It was back to work today for everyone on the Youth Tour. The youth started the day with a tour of the Naari Dairy with the UPEI vet students. Farmers Helping Farmers has recently started working with the dairy, which acts as a kind of cooperative for local farmers. More details on that visit to come.
Meanwhile, Carolyn and I headed to visit two potential twinning schools.
Farmers Helping Farmers starting matching P.E.I. schools with schools in Kenya in 2004. Since then, thousands of Island children have written letters to pen pals here. In some cases, the twinned school in Canada has also raised money for improvements at the Kenyan school, but there is no requirement that they do any fundraising. The idea is to allow young people in both countries to learn more about each other, through the exchange of letters twice a year. There are now 18 twinned schools (and Sunday schools), including a school in Alberta.
We have been busy handing out letters and picking up new ones that will be delivered to Island students in September. Carolyn and I have also had a chance to visit four Kenyan schools that could become potential letter writing partners.
It is such fun to show up in the classrooms at these schools! The last thing they expected when they arrived at school that day was for a blonde-haired mzungu (white person) to walk into their classroom. Usually, they are quite shy at first. I explain that I’m from Canada, visiting Kenya. I talk about Canada and ask them if they have questions. What really gets them excited is if we take their picture – and even more so if we show them the picture on our cameras! They eventually get brave enough to touch my hair and hands. They love high-fives…and I have taught “thumbs up” at the schools as well.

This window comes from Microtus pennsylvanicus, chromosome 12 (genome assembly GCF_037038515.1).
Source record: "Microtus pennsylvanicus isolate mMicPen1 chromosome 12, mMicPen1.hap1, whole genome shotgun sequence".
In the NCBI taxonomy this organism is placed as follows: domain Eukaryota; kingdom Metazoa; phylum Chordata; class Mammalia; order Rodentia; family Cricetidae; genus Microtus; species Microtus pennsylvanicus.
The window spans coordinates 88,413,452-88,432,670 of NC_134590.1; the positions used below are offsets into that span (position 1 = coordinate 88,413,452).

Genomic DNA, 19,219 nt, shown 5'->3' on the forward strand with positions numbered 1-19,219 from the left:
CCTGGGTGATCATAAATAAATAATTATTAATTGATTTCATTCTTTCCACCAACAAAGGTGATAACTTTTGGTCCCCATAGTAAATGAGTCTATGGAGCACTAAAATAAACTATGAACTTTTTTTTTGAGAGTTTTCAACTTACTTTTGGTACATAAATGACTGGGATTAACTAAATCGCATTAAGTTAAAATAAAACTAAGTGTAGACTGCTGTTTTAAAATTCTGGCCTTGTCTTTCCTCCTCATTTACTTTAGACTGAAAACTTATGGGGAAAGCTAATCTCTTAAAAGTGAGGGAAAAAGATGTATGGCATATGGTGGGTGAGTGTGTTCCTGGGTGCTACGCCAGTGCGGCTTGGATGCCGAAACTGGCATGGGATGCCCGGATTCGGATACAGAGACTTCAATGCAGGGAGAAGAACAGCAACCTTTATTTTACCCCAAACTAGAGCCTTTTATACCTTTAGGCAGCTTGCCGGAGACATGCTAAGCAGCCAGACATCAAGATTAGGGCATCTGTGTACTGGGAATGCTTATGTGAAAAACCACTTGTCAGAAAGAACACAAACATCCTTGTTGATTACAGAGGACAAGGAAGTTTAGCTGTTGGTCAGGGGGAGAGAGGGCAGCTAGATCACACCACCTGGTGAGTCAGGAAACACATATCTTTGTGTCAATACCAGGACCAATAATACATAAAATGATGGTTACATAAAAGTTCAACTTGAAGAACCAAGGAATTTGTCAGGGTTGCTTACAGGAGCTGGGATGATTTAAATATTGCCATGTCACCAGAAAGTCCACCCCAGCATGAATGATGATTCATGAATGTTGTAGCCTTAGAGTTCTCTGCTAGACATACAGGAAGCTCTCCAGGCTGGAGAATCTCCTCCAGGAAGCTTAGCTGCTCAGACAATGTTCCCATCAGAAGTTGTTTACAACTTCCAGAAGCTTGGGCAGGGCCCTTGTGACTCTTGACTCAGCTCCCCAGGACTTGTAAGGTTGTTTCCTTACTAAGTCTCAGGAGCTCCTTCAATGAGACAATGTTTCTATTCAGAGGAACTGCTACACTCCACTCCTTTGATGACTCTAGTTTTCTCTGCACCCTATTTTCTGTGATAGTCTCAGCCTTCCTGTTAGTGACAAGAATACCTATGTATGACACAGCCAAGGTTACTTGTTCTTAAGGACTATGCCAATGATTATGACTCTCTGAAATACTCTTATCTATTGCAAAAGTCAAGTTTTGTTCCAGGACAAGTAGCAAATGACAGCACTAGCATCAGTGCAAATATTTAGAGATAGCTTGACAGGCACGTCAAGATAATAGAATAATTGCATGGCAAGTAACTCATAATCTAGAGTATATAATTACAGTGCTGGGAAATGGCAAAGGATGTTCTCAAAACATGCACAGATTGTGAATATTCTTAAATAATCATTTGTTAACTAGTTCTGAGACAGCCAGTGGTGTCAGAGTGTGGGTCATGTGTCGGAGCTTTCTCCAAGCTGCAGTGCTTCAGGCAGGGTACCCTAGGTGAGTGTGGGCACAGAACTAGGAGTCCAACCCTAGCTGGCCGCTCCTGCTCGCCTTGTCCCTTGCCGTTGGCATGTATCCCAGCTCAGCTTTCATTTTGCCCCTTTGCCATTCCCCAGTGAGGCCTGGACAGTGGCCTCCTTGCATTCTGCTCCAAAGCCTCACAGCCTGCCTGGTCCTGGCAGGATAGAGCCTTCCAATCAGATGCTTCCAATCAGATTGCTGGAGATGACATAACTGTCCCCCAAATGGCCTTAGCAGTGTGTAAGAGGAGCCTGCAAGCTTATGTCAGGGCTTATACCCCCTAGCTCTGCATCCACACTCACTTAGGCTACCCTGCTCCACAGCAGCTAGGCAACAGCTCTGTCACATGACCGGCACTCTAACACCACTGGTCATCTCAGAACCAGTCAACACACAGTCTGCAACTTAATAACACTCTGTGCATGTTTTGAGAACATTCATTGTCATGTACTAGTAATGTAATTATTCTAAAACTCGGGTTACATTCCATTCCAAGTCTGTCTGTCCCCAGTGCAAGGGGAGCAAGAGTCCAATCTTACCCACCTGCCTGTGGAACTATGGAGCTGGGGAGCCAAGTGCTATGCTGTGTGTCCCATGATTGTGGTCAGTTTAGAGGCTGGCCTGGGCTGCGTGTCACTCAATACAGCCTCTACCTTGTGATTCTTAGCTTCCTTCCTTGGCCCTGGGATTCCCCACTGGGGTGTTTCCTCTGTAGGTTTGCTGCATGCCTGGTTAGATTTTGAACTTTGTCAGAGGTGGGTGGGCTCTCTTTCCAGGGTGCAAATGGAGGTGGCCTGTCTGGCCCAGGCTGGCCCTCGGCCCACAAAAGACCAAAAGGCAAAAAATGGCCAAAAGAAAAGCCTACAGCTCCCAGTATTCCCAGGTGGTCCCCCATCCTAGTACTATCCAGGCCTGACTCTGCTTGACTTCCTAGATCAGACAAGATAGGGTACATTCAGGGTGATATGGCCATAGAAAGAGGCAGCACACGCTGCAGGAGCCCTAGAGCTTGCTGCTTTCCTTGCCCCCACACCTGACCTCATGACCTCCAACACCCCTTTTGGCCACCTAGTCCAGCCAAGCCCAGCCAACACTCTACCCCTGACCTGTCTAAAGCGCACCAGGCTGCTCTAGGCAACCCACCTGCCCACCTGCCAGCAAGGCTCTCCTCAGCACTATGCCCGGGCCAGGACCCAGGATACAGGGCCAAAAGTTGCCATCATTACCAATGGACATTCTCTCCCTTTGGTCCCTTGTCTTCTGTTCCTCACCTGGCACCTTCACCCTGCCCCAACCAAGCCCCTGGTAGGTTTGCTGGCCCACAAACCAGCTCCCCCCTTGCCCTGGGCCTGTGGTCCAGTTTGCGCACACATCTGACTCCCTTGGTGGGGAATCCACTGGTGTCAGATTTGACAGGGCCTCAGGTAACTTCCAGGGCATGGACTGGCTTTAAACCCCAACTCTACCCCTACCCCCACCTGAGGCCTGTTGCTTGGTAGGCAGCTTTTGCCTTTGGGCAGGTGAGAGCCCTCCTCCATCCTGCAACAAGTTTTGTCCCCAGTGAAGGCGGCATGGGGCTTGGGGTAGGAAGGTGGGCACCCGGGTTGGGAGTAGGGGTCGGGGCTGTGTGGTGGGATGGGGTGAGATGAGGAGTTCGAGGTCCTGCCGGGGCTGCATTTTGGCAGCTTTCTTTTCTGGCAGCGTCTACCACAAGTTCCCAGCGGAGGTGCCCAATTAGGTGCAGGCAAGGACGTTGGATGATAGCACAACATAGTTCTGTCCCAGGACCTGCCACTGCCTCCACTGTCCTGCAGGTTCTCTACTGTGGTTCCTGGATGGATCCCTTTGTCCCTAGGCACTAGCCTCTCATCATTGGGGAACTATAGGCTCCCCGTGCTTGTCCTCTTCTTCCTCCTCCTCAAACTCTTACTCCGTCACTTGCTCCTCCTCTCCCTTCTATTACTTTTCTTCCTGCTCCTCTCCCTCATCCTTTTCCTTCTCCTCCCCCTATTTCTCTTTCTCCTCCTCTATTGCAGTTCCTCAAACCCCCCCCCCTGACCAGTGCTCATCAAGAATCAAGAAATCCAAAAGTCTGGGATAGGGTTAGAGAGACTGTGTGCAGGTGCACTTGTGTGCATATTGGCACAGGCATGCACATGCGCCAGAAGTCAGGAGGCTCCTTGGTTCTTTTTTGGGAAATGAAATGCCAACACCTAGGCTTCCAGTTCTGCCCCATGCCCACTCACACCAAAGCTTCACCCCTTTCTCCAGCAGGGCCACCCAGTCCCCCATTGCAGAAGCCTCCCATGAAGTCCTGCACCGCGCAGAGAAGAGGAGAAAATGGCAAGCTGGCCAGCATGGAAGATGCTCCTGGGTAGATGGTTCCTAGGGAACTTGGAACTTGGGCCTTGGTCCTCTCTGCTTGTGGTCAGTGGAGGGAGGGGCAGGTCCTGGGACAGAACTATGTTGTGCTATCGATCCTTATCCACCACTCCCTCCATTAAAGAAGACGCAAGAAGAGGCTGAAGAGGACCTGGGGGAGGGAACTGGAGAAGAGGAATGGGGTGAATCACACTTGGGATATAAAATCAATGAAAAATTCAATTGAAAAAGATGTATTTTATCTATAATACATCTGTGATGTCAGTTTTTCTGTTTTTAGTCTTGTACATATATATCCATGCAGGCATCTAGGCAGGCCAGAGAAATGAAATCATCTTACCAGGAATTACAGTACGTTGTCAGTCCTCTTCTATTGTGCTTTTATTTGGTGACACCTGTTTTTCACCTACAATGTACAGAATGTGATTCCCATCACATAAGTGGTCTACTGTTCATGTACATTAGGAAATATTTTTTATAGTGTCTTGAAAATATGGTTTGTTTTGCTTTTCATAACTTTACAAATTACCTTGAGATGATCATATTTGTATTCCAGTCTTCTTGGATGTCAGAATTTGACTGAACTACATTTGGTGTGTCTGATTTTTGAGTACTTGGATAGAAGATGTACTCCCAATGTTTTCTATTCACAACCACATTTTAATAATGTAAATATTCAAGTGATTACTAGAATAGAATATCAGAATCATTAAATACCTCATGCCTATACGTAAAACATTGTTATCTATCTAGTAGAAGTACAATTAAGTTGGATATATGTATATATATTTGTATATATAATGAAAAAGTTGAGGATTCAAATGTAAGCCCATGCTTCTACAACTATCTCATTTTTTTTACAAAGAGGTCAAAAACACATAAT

We left two soccer balls at both the schools we visited today – one primary and the other secondary. There is great excitement at the sight on these balls. And we know why. Driving past one of them we saw that they were playing football with a rock. Hopefully the balls make it to the field very soon.
Visiting these schools has been a very joy-filled part of the trip for me…though it is exhausting! We have gathered lots of photos and information and will take that back to P.E.I. as we move into a new year of school twinning.
Carolyn and I met up with the youth at Muuti-O-Nthengeri, a primary school that is twinned with Mount Stewart Consolidated (or Mount Sweetheart as some of the Kenyan kids called it!). We knew we were in for an uplifting visit the moment we drove onto the grounds. The students and parents were waiting for us—and burst into song before we even got out of the Combis. They grabbed us by the hand and sang and danced. We have been greeted similarly before in Kenya…but we all agreed that this was the most exuberant experience yet! The students also performed a welcome song. It was then our turn! We sang ‘O Canada’ (we are getting better!) and then handed out the gifts we had brought with us. They were received by the governor and MPs of the school’s student parliament, which was kind of cool.